I'm about to return to the US after a 3 year job contract here in OZ. I assume that if I set my Saeco Royal Professional up with it's own 240V receptacle, It will operate just as it does in Australia? In the US system, each of two hot wires carries 120V to ground and 240V between the two. Does anyone have a schematic of the Saeco unit?
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Re: Compatability with US 240v 60HZ 1phase wiring?
It should work OK The US system is 240V single phase (split) into two 120v branches. Aussi system is hot on both sides, with a center ground (a virtual ground system) Connect the 2 main wires (usually brown and blue) to the 240 (black and red), and connect the grounds (Green/yellow to green), and leave the neutral wire off.
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for a start - if you want correct answer, then provide model, original voltage. if i am judging it from the picture this is skill floorboard saw made for us market (110/115v 60hz), you cannot rewire the motor - full stop! purchase step down transformer 240v/110v 6amps to 10amps, if in australia - this transformer will set you back about $60.00 if in euro, this transformer (depending on country) will cost you anything between 40euro and 60euro. transformer will have cable on one side for connection to the main and socket to connect to the saw cable.
you can modernise this arrangement by permanently mounting the transformer on the saw (there is enough room on the end of the runner to mount it there), cut the cable to sufficient length and connect it to the transformer on 110v side, leave as is on 240v side.
YOU CANNOT REWIRE FROM 240V TO 110V, NOR FROM 110V TO 240V to do so you will need to rewire rotor as well as stator, and that unfortunately is not really easy job... i know i was doing that about 50 years ago...
if you find this answer helpful - do not hesitate to vote..
you must understand this : your electric oven must be indicate if it is a single phase( use 3 wires for 230 2 hot wires + 1 Neutral see the diagram like dryer? you must sure about this. Normally any appliance for home are single phase NOT 3 phase.
2) If you electric oven, say 3 PHASES( use 4 WIRES, 3 hot wires+1 Neutral wires) this for industrial application +comercial NOT for home
However if you system is 3 phase you must need to install 3phase transformer.
Extensive analysis revealed this unit to be for 120V 60Hz regions. If you use it in a region where the mains supply is 220/240V 50Hz then it won't work. In addition, the PSU will overheat, with possible damage to other modules.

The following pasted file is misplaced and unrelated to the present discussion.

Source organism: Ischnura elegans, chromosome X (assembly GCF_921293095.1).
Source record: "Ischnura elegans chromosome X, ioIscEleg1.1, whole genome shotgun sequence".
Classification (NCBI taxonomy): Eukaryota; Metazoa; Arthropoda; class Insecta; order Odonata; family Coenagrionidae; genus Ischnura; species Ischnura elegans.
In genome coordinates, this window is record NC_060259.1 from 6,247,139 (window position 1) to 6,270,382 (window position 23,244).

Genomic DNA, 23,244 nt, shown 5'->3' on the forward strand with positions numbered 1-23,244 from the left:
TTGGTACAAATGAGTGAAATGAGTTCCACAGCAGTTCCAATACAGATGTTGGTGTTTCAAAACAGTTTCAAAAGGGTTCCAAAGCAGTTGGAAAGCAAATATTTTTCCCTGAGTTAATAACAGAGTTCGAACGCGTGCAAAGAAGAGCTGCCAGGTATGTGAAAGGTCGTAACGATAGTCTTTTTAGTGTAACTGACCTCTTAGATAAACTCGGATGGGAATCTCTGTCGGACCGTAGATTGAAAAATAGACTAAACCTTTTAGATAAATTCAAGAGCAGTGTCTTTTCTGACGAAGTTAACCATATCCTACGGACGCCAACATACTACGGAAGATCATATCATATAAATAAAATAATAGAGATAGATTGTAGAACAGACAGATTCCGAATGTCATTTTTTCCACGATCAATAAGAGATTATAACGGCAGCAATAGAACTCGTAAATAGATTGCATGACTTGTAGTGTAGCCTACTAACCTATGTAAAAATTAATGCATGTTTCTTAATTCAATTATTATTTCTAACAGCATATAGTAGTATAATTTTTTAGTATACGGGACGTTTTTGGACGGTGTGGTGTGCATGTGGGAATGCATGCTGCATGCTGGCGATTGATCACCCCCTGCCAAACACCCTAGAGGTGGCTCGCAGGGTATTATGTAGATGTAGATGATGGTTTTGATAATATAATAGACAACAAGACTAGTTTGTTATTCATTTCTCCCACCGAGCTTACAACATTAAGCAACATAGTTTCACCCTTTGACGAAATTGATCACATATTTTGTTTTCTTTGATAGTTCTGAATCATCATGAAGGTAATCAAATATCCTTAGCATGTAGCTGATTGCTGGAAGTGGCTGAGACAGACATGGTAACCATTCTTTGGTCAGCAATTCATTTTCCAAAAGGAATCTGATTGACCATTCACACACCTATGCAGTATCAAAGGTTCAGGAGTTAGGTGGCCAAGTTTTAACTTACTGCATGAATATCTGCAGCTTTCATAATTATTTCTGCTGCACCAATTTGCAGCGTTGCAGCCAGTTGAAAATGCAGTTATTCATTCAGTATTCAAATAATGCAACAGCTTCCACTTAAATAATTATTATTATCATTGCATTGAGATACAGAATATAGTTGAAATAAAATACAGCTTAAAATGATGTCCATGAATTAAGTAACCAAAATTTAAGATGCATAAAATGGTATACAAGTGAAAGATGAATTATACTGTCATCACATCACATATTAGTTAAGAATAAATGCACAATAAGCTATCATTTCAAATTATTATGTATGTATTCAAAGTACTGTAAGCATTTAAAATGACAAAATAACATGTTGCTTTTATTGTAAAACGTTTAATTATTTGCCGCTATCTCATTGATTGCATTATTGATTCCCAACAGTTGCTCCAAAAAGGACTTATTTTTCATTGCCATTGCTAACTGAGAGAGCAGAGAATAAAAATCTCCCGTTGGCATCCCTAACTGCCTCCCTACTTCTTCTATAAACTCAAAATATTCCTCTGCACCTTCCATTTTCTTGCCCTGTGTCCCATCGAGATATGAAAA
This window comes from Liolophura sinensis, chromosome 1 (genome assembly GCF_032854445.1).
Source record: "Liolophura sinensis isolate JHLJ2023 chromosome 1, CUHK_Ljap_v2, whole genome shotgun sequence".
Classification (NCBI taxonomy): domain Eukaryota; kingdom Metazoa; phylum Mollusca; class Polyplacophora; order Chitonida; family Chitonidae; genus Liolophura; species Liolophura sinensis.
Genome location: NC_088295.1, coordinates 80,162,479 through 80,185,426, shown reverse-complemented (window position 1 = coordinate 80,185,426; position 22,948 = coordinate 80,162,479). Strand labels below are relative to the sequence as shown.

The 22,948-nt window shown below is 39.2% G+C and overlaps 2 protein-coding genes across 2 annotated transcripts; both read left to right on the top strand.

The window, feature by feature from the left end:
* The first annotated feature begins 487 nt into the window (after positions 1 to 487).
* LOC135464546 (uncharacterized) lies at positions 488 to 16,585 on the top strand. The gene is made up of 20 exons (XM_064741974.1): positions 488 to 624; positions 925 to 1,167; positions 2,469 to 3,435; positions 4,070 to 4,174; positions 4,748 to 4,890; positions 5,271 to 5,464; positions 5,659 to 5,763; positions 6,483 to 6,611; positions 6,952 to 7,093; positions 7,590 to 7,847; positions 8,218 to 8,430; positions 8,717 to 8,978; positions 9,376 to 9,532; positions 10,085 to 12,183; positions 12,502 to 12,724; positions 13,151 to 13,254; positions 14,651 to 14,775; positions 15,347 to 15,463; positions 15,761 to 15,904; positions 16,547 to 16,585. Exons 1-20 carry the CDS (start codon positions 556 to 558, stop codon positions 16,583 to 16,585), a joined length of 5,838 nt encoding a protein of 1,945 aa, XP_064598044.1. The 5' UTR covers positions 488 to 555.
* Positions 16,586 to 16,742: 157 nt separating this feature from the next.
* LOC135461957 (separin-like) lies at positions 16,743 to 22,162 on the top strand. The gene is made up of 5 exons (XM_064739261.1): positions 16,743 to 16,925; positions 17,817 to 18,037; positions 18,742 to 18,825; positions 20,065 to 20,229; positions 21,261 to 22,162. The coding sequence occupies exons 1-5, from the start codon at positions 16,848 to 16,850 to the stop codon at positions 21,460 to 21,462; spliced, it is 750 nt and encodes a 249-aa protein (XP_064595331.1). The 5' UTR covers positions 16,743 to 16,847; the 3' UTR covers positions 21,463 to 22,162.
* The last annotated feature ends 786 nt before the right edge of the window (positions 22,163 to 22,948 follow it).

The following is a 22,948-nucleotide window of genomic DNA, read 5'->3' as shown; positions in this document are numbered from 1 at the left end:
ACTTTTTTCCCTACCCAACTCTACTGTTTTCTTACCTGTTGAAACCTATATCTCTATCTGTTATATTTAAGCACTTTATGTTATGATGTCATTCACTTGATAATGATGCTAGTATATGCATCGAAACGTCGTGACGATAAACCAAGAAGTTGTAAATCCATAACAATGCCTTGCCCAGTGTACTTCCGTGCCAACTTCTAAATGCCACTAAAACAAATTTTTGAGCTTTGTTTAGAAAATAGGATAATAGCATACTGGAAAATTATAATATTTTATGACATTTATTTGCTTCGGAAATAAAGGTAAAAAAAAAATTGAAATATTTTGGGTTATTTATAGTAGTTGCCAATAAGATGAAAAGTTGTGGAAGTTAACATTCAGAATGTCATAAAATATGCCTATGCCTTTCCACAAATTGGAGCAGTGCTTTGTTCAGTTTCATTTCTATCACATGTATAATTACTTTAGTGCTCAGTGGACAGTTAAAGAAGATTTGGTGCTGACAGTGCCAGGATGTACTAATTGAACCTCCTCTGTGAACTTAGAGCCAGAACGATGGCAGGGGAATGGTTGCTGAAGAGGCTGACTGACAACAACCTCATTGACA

One possible solution is a 120V 60Hz inverter, else Samsung may be able to provide the correct PSU for 220/240V.
Setting your dose at max and grinder at finest is not good. This means that you are asking the machine to grind coffee really fine, and then dose maximun amount which can lead to the grinder getting clogged. If you are looking for stronger coffee, it is best to have several shots that one that has too much coffe and too fine. For stronger espresso, use less water instead of more coffee. Two shots of 2 oz. espresso (made with 7 grams of coffee) are more flavorful & sweeter than one shot of 4-oz. espresso made with 14 grams of coffee which could clog your grinder and door/channel. At this point, you need to clean the grinder ( inlcuding the door/channel).
I suggest you have an Authorized SAECO Service Center check your machine. Contact Saeco USA Inc. to located a Service Center near you at 800-933-7876 (toll-free), ask for customer support, or contact SAECO via e-mail at : email@example.com
Your idea is basically sound and should work as long as the UPS originally is designed to produce 240V 60Hz and has its own built in timebase. The reason is that the input as long as the voltage matches makes no difference (50 or 60 Hz). By design, the UPS converts the input voltage to DC to charge the internal battery. The battery then powers an electronic circuitry that produces the 240V 60Hz. The input is then isolated from the output in terms of frequency. This is a common design, however, there are some (not many) that uses for its local oscillation sampling from the source and therefore will replicate the input frequency to its output, but very rare; it's better that you know they exist.
Hope this be of some help/idea. Post back how things turn up or should you need further information.
Good luck and kind regards.
The only problem with 50 and 60 Hz is heat buildup which is tolerable and still within safe parameters. The only time the 50/60 HZ makes a big difference is when motors are used, timers such as in the early designs of microwave ovens, washing machines, etc., pumps and other highly inductive consumers. Most electronic devices converts the AC input to DC and therefore the frequency has negligible effect. Of course others may see it differently.